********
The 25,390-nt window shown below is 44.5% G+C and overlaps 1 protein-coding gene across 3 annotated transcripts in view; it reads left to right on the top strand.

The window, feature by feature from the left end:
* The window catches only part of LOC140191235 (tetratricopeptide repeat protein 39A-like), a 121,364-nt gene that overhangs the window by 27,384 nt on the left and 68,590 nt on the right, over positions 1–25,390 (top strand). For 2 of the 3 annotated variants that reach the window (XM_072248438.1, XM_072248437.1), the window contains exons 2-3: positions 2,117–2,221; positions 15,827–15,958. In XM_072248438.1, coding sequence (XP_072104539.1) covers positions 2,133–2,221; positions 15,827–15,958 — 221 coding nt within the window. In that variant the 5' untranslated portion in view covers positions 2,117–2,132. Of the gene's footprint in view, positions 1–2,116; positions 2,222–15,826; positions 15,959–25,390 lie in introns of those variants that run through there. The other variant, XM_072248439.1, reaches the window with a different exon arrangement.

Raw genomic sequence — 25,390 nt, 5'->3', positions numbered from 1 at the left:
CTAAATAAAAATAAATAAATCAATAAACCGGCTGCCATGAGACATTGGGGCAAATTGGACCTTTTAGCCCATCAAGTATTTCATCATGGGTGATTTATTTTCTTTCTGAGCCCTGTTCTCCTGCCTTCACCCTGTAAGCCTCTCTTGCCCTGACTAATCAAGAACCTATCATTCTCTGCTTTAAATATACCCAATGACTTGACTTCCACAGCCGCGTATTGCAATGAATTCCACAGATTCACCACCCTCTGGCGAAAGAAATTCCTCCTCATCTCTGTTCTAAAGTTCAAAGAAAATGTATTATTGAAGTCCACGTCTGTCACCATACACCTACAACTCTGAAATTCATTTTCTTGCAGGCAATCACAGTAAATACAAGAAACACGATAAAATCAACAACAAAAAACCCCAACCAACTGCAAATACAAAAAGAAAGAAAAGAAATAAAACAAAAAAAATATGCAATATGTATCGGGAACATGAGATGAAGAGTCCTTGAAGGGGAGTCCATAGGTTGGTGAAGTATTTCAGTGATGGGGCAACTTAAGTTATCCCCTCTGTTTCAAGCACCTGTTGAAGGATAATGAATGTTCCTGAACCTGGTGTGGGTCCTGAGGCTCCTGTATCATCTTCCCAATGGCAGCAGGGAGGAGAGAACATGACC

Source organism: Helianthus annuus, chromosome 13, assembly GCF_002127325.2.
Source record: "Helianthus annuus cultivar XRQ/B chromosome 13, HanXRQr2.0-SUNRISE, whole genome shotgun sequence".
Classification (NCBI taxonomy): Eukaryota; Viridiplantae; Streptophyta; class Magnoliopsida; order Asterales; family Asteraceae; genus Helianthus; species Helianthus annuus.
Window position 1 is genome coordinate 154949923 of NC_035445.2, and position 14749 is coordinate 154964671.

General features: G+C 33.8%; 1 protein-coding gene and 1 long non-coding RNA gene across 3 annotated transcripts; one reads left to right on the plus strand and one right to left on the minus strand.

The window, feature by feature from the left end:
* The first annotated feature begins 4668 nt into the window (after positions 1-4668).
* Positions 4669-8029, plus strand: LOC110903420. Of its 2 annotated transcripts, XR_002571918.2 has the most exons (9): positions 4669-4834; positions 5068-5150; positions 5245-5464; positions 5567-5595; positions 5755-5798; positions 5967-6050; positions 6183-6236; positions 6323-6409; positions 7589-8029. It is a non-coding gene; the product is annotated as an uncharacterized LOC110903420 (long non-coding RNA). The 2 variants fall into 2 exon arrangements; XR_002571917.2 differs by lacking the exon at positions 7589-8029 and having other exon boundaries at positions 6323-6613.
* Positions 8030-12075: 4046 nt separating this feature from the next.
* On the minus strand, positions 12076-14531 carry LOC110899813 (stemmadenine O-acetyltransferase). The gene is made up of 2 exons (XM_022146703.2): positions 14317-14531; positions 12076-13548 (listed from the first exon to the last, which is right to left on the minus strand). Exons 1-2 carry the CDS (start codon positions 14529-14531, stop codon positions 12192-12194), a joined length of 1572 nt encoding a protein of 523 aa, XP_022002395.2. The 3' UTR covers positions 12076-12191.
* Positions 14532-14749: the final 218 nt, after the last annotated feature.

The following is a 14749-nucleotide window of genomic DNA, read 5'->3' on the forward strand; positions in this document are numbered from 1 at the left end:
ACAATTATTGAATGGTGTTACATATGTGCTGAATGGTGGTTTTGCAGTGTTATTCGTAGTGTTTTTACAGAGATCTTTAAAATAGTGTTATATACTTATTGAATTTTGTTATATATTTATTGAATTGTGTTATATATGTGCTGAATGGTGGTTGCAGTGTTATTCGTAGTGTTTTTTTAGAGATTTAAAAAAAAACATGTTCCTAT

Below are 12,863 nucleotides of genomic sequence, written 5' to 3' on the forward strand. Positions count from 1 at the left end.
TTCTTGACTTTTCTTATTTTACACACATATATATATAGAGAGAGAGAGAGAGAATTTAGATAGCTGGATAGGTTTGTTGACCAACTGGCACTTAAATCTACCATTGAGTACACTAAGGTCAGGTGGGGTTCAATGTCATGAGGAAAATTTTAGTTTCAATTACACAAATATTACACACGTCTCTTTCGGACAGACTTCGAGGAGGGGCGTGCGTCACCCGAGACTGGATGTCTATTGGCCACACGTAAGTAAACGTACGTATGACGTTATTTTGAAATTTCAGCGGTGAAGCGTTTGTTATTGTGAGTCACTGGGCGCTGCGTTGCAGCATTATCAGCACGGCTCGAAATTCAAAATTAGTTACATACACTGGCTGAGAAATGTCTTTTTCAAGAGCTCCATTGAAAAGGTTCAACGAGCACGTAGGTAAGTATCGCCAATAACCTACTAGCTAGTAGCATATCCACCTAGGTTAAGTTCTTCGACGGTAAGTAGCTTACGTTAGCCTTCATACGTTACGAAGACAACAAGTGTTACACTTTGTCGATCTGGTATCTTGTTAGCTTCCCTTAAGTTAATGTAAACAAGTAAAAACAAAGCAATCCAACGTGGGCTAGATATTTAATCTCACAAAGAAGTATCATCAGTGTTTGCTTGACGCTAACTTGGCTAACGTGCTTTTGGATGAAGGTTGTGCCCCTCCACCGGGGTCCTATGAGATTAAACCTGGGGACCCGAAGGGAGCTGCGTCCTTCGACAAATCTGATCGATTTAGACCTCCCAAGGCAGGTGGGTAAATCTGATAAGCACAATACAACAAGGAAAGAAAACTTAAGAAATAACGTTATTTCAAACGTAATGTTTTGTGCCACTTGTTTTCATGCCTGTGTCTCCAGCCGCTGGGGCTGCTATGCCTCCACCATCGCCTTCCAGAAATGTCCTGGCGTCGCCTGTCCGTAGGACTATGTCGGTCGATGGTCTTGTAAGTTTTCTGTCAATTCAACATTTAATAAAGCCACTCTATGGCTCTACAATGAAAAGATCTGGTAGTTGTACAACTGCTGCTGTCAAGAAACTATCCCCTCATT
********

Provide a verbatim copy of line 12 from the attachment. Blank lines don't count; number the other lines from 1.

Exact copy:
* The first annotated feature begins 4668 nt into the window (after positions 1-4668).